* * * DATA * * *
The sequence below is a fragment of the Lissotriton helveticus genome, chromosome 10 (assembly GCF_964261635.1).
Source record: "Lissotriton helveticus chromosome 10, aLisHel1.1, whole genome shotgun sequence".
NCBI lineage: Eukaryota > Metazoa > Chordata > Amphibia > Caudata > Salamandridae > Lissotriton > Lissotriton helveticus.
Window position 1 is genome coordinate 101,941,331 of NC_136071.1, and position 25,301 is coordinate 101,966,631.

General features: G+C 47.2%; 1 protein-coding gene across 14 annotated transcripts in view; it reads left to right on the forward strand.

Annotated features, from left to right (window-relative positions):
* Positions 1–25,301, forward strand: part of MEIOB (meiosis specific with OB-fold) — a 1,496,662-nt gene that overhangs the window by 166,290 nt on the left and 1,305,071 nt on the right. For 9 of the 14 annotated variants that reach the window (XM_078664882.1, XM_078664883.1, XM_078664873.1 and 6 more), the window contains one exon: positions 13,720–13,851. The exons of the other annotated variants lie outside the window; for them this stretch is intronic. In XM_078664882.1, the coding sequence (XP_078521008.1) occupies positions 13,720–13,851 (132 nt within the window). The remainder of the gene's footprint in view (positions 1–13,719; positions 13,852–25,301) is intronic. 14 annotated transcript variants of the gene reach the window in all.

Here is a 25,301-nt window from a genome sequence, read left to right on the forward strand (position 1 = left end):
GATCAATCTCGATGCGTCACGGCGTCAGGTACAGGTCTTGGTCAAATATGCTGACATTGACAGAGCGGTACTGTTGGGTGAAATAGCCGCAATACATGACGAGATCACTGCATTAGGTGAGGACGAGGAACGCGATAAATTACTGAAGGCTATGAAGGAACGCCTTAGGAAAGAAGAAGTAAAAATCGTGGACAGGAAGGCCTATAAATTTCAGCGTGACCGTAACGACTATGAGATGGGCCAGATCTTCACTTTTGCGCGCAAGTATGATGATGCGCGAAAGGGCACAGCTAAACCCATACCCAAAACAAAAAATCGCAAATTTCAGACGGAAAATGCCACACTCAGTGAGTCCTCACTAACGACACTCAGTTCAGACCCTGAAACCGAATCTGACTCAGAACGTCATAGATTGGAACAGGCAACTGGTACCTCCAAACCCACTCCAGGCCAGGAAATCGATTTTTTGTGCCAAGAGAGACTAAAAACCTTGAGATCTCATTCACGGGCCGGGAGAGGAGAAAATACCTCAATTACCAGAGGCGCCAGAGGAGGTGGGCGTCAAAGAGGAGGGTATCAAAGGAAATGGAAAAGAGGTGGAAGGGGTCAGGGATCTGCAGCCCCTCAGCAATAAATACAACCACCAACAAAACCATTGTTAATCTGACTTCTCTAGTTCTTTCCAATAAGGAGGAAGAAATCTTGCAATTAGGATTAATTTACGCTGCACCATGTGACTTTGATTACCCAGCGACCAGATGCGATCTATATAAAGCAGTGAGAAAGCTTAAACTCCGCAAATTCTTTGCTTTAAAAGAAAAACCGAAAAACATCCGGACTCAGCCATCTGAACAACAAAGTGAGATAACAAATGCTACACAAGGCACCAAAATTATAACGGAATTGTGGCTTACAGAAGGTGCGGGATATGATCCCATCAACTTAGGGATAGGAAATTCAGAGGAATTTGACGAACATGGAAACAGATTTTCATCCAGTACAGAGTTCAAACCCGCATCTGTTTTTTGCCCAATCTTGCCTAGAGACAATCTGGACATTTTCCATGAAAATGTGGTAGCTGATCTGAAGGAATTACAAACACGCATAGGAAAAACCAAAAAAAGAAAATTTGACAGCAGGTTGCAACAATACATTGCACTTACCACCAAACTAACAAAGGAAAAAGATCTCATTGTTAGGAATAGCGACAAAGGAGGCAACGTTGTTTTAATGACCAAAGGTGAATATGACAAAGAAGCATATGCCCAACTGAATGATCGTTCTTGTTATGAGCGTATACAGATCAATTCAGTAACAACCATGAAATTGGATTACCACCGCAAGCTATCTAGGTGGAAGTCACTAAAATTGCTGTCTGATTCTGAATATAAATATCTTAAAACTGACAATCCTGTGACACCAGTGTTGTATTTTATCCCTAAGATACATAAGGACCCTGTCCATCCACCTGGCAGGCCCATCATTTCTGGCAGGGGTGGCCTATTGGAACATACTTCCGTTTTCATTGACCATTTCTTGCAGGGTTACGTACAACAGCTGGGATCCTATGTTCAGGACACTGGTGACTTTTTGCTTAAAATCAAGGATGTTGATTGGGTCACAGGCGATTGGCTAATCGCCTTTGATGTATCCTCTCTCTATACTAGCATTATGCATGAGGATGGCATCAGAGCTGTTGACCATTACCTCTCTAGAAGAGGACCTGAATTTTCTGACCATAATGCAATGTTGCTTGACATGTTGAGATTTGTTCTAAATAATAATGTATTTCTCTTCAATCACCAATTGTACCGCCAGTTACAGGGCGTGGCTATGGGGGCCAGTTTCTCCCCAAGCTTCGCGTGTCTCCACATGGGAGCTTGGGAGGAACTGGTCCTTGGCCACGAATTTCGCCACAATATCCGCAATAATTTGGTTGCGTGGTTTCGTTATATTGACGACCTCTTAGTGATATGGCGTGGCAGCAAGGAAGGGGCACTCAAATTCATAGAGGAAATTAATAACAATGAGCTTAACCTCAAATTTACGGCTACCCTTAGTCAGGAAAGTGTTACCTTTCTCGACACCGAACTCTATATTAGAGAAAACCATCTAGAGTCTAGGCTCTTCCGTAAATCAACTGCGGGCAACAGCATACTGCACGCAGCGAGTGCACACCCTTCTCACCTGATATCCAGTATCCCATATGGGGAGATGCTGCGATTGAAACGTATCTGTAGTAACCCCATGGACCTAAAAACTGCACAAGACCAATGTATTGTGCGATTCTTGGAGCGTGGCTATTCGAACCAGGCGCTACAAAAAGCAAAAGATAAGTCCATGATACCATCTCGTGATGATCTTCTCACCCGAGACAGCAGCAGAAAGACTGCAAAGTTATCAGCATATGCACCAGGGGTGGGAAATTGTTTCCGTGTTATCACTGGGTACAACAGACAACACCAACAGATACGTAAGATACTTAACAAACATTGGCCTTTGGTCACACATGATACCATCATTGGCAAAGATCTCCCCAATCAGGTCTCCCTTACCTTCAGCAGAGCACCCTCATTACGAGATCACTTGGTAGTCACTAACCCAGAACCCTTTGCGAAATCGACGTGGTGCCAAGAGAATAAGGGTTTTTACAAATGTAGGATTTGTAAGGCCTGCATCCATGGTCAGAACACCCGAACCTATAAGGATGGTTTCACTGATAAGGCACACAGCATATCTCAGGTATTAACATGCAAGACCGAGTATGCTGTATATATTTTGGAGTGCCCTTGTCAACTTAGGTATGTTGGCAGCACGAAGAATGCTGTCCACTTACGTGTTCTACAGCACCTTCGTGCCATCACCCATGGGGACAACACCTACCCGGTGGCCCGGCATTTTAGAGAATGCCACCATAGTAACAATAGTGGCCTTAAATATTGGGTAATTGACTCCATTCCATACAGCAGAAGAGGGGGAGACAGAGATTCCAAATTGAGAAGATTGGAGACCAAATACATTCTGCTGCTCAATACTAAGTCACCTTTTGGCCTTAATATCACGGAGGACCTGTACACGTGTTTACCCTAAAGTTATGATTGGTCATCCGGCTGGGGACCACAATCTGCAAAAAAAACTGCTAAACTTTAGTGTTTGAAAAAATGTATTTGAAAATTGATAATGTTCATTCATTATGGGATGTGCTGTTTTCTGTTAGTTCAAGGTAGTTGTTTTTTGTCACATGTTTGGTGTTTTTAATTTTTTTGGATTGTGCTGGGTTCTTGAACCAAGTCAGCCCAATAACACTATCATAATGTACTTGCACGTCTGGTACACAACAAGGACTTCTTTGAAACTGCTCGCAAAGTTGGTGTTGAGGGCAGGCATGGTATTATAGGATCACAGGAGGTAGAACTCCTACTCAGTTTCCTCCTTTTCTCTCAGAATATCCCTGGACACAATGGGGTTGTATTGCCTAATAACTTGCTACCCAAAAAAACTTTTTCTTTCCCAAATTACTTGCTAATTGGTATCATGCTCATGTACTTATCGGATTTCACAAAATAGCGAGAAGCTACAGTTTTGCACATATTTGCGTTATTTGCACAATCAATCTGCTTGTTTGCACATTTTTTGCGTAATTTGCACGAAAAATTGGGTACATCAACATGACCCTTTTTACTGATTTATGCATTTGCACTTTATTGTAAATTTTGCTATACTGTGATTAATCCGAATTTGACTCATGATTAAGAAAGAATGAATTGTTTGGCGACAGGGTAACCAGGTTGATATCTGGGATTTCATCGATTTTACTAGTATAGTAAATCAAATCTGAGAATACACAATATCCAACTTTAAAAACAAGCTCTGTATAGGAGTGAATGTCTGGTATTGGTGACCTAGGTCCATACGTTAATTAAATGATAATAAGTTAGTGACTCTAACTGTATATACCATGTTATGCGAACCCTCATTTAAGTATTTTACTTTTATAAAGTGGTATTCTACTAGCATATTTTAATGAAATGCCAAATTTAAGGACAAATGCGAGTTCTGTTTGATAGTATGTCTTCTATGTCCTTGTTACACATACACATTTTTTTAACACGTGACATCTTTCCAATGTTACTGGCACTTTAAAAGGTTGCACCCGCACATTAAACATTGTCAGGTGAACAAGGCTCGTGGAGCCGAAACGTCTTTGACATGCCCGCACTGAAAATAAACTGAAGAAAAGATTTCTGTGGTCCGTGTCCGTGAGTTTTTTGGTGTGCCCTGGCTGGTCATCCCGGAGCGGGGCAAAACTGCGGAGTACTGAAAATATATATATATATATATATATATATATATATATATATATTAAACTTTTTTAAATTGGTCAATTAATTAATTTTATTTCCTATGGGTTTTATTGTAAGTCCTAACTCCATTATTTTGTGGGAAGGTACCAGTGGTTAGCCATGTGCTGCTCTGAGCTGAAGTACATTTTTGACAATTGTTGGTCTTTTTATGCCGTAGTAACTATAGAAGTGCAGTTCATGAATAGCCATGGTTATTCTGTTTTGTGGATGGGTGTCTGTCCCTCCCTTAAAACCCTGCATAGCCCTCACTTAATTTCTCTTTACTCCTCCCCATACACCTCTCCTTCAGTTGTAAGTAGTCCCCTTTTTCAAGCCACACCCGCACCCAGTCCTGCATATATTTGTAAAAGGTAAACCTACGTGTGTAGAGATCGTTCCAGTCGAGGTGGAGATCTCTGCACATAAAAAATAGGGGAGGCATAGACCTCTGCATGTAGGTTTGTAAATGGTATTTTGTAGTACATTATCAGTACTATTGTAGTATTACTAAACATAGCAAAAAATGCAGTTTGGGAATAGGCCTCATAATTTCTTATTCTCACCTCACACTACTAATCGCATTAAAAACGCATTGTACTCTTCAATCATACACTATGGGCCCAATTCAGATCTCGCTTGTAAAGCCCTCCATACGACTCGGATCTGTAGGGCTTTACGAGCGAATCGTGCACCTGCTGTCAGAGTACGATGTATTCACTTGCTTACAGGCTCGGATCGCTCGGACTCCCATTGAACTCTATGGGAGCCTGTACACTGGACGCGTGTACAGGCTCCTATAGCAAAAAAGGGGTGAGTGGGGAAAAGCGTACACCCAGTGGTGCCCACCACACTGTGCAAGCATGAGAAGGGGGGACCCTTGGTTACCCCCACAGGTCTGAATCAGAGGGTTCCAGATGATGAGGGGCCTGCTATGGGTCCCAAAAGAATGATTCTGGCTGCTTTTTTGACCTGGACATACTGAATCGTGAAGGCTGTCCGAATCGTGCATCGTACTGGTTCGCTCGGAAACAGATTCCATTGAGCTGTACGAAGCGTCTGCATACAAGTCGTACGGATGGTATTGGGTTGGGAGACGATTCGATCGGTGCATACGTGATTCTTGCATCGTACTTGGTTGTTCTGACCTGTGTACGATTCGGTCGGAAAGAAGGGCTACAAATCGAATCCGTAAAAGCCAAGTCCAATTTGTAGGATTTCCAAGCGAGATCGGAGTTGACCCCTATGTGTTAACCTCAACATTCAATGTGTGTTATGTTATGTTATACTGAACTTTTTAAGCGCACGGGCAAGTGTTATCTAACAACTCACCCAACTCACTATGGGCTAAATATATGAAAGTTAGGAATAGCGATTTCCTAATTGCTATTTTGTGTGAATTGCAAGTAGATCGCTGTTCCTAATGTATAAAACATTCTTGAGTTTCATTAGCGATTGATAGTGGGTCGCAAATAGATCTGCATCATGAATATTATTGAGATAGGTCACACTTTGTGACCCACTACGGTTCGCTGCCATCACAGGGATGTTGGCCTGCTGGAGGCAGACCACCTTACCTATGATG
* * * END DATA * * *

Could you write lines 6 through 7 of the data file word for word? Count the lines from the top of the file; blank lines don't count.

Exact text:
Annotated features, from left to right (window-relative positions):
* Positions 1–25,301, forward strand: part of MEIOB (meiosis specific with OB-fold) — a 1,496,662-nt gene that overhangs the window by 166,290 nt on the left and 1,305,071 nt on the right. For 9 of the 14 annotated variants that reach the window (XM_078664882.1, XM_078664883.1, XM_078664873.1 and 6 more), the window contains one exon: positions 13,720–13,851. The exons of the other annotated variants lie outside the window; for them this stretch is intronic. In XM_078664882.1, the coding sequence (XP_078521008.1) occupies positions 13,720–13,851 (132 nt within the window). The remainder of the gene's footprint in view (positions 1–13,719; positions 13,852–25,301) is intronic. 14 annotated transcript variants of the gene reach the window in all.